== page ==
A bumper crop of lambs is indicative of a healthy population, so Wiedmann is encouraged with the results of this year’s survey. However, Wiedmann added that this year’s healthy lamb numbers likely won’t be reflected in increased hunting licenses for several years, as the total number of rams remains much lower than it was in 2008, and the current age structure of rams is also much younger than what Game and Fish biologists would like to see.

“Consequently, we’ll likely have to continue to be conservative with hunting pressure for a few years, but the future certainly looks promising,” Wiedmann said. “Adult mortality was also low last winter, so we expect another good crop of lambs to begin hitting the ground within a couple of weeks.”

Game and Fish has issued four bighorn sheep licenses for 2013, the same as 2012.

Monday, April 15, 2013

RMEF to Allot $3.4 Million for Habitat and Hunting Heritage Projects in 2013

MISSOULA, Mont.—The Rocky Mountain Elk Foundation will allocate nearly $2.9 million for elk and wildlife-related conservation projects in 27 states with wild, free-ranging elk populations in 2013. Additionally $570,000 will also be allocated to hunting heritage programs in 49 states.

The funding totals $3,459,899, which is derived from banquet-based memberships and fundraising by local RMEF chapters, and represents a 30 percent increase from 2010.

“This is a testament to the mission focused attitude of our dedicated volunteers,” said David Allen, RMEF president and CEO. “Their successful chapter banquets raise money which is then turned around and put back on the ground to RMEF mission programs in their own states.”

Habitat projects are selected for RMEF grants using science-based criteria and a committee of RMEF volunteers and staff along with representatives from partnering agencies and universities from their respective states. Examples of projects include habitat stewardship such as prescribed burning, forest thinning and management, weed control, water improvements and more, mostly on public lands. Also included are research projects to improve management of elk, habitat, predators and other factors that influence conservation.

“These funds allow us to carry out dozens of projects that are vital to help elk and enhance elk habitat,” said Blake Henning, RMEF vice president of Lands and Conservation. “Among those efforts are a radio collar elk study in Colorado’s San Juan Mountains, five burn projects in Wyoming to improve forage, and various other research, fence removal and water supply projects.”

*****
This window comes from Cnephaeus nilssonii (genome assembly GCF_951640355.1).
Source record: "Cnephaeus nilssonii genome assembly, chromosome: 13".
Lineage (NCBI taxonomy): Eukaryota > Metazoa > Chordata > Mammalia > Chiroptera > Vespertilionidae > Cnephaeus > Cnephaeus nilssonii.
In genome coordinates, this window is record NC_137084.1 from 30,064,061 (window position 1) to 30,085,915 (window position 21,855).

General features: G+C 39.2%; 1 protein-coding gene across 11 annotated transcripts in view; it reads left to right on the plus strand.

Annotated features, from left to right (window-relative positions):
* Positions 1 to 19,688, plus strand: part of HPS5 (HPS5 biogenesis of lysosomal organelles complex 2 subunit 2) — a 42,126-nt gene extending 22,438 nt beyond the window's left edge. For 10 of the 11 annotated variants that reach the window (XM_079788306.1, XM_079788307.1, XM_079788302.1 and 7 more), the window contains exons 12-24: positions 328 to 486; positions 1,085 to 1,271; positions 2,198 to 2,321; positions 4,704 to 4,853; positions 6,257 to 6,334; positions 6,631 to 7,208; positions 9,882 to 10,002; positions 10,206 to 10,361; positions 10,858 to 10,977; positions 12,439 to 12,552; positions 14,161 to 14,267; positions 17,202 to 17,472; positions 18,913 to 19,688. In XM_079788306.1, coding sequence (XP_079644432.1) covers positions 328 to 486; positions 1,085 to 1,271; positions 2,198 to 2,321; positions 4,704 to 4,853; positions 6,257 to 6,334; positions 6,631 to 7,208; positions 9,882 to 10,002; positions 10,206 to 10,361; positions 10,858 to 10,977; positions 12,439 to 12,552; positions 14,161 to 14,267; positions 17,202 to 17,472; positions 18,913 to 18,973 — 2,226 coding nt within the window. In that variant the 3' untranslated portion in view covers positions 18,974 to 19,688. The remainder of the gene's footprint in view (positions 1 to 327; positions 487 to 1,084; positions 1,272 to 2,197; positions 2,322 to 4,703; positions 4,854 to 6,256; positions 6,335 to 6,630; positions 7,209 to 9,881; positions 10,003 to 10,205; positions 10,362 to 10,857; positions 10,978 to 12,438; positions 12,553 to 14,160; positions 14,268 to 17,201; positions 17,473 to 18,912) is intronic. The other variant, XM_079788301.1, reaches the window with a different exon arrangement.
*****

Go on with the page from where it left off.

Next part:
Allocated 2013 amounts for states with wild, free-ranging elk populations:

Alaska $17,339
Arizona $166,148
Arkansas $41,404
California $327,236
Colorado $249,376
Idaho $69,427
Kansas $10,000
Kentucky $60,558
Michigan $10,000
Minnesota $40,903
Missouri $5,000
Montana $438,129
Nebraska $10,000
Nevada $42,301
New Mexico $104,782
North Carolina $13,746
North Dakota $65,187
Oklahoma $13,728
Oregon $233,239
Pennsylvania $63,309
South Dakota $85,396
Tennessee $10,000
Utah $10,000
Virginia $10,000
Washington $283,078
Wisconsin $67,940
Wyoming $481,285

The amount listed above refers to money raised exclusively by RMEF volunteers in their individual states. RMEF will also distribute money received through donations, teaming with partners, grants and other means to its national core programs of habitat stewardship, land protection, elk restoration and hunting heritage.

Hunting heritage projects are selected by RMEF staff and volunteers in their individual states and are based on the ability to provide education about habitat conservation, the value of hunting, hunting ethics and wildlife management, and reaching out to youth.

About the Rocky Mountain Elk Foundation:
RMEF is leading a conservation initiative that protected or enhanced habitat on more than 6.3 million acres—an area larger than Yellowstone, Great Smoky Mountains, Grand Canyon, Glacier, Yosemite and Rocky Mountain national parks combined. RMEF also is a strong voice for hunters in access, wildlife management and conservation policy issues. RMEF members, partners and volunteers, working together as Team Elk, are making a difference all across elk country. Join us at or 800-CALL ELK.

Friday, April 12, 2013

Indiana Bass fishing not hurt by walleye stockings

anglers,angler,walleye,fish,fishing,dnr,conservation,crooked lake,lake george,fisheries

Largemouth bass anglers who are concerned that walleyes stocked into northeast Indiana lakes could be damaging bass fishing need not worry.

Data obtained by DNR biologists from bass tournaments at four lakes where walleyes are routinely stocked indicate there is little evidence to suggest bass fishing has been harmed.

At Crooked Lake and Lake George in Steuben County, two of the area’s best walleye lakes, numbers of 14-inch and larger bass caught by tournament anglers increased over the past 10 years.

Catch rates of bass anglers at Sylvan Lake in Noble County, where walleyes are abundant, have been stable since 2006.

Bass catches declined at Winona Lake in Kosciusko County after walleye stockings were increased, but catch rates remain above average compared to other area lakes.

“We occasionally get questions from bass fishermen about our walleye stocking program,” said Neil Ledet, DNR fisheries biologist in northeast Indiana. “Some fishermen think walleyes compete with bass for habitat or food and prey on small bass.”

Studies in Wisconsin and Ontario have shown the opposite. Bass are more likely to eat walleyes.

Although walleyes and bass may occupy the same areas in a lake, plenty of food is usually available for both.